Survey Reveals Global Ocean Shipping Volume Uncertainty
Shippers appear to be expecting a peak shipping season this year that is anticlimactic. According to a survey released by Drewry Maritime Research, a whopping 85 percent of shippers expect straight-line or declining volumes for the third quarter of 2016 as compared to last year.
Only 18 percent predicted higher volumes for the traditional busy period for container shipping.
The survey confirms that international trade remains sluggish and delivers bad news to ocean carriers, who are looking for some sign that volumes—and rates—will pick up in an unprofitable year.
Terminal operators can’t be thrilled by these numbers either, especially in light of a recent OECD report that showed capacity outpacing demand.
Carriers have been busy removing capacity in some trades in an effort to support freight rates. That means that their demand forecasts are probably corroborating what the shippers in the Drewry survey are saying.
The G6 Alliance, Cosco, and the Ocean Three Alliance are among those that have suspended or terminated services out of Asia this year.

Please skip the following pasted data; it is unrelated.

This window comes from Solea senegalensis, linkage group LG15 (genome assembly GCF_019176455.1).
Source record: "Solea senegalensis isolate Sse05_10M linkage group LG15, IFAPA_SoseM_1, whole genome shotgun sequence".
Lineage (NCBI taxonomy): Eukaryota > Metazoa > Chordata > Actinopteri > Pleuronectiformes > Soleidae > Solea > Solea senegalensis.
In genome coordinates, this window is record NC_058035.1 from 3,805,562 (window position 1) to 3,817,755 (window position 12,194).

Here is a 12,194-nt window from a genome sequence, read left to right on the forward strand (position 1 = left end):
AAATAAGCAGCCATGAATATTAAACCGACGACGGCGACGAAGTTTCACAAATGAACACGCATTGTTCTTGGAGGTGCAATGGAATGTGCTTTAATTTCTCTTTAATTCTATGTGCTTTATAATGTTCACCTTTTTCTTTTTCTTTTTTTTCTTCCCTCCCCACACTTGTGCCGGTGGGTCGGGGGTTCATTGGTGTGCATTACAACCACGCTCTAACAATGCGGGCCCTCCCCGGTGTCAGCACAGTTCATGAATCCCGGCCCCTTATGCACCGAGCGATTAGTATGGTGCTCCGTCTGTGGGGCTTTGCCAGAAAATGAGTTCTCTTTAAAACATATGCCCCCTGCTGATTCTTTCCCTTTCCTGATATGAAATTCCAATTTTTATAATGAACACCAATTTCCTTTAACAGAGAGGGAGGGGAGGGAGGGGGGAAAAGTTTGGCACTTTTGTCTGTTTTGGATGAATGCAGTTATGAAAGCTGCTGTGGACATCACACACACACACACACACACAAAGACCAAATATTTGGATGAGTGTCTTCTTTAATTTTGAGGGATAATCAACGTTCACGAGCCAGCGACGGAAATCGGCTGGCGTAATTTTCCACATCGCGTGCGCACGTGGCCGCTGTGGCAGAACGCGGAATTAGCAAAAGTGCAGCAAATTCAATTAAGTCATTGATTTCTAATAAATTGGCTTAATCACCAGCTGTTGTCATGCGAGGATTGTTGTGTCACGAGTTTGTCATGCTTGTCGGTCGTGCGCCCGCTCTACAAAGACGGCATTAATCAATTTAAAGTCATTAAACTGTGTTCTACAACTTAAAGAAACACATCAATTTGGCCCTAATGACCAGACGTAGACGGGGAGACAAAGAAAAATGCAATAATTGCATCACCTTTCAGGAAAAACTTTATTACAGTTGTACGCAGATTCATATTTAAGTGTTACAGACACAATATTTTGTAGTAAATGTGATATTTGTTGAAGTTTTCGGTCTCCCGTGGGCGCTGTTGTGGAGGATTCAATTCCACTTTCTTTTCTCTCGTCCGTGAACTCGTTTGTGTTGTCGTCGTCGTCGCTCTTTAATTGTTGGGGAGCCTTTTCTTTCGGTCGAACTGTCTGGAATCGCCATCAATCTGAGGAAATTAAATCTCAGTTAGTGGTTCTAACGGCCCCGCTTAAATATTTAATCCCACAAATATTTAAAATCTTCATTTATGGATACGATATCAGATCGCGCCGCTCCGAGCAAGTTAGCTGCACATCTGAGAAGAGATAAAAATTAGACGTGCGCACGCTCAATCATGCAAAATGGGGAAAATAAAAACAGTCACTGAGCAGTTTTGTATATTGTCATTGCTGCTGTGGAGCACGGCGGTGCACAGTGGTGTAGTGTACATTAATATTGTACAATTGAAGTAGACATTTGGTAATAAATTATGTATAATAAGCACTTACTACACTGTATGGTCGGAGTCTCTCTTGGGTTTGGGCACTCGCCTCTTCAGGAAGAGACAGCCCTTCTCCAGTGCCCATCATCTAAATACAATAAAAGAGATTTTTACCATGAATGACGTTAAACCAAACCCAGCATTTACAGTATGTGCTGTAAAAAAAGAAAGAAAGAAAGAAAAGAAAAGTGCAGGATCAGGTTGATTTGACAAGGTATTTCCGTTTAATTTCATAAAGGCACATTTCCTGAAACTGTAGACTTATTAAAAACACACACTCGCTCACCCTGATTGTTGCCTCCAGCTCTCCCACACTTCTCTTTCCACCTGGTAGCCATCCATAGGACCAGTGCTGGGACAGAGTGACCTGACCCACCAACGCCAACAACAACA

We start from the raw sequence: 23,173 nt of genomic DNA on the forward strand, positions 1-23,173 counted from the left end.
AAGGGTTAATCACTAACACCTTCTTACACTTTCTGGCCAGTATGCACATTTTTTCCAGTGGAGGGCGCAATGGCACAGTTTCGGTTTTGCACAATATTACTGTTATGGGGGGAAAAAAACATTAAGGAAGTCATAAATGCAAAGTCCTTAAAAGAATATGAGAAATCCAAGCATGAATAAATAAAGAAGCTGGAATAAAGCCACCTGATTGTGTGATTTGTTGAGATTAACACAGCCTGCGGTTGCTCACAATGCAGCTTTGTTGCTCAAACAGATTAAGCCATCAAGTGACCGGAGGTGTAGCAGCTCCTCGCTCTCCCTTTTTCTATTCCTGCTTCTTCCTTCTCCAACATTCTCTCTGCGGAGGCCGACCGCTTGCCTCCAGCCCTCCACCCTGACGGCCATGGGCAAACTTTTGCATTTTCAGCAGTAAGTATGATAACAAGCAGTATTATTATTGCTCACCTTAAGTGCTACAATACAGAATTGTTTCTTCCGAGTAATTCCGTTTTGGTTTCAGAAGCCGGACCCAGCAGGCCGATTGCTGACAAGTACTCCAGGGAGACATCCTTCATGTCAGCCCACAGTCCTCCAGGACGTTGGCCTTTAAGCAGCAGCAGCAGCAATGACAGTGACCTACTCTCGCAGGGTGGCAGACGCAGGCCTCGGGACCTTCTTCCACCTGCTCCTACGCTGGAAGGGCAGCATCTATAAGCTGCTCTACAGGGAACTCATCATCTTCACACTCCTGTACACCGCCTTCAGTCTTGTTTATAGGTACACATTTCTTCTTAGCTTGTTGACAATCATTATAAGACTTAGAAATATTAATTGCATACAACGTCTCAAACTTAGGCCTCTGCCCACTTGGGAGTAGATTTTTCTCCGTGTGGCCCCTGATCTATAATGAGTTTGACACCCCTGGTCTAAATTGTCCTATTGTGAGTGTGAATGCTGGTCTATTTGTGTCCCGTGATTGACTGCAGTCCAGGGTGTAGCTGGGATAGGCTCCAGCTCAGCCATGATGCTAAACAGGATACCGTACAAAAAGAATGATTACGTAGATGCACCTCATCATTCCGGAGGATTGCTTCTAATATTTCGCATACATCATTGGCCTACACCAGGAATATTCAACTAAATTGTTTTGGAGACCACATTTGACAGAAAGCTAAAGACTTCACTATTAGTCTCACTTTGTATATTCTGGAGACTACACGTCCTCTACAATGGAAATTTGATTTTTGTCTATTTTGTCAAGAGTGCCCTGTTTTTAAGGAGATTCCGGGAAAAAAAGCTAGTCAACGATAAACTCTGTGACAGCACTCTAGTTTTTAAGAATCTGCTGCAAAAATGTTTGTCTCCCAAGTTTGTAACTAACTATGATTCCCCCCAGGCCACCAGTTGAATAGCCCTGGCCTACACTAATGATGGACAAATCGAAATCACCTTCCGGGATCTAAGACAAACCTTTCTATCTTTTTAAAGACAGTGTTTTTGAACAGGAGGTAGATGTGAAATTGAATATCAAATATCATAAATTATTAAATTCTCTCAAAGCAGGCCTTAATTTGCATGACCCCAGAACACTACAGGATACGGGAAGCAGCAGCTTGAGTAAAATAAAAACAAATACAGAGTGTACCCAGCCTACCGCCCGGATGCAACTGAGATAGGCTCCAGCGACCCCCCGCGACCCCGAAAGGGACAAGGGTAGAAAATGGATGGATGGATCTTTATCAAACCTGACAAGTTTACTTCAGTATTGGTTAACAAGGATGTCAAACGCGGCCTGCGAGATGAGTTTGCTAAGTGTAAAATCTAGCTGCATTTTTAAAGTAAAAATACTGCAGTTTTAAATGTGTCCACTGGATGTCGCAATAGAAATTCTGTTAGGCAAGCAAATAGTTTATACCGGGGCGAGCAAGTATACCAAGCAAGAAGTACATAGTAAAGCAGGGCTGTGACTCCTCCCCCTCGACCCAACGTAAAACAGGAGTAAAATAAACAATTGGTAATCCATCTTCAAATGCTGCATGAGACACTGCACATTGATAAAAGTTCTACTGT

The traditional peak season, when retailers stock up for Christmas shopping, has always been a boon to carriers. It allows them to plan their capacity deployments and to successfully demand rate increases.
Last year’s third quarter didn’t come through for carriers and, at lease according to the Drewry survey, 2016 will provide a repeat performance.
One Drewry respondent said: “We don’t expect any peak whatsoever given the capacity in the market and an overall subdued global economy.” Some shippers, but not many, also said they moved goods earlier in the year to take advantage of low freight rates.
With all the capacity cutbacks, over three-quarters of shippers said that they are not concerned about securing space in the peak season.
That data point, among others led Drewry to conclude that “there will be no demand push to bolster carrier sales in the peak season.” Further capacity adjustments by the carriers can be expected.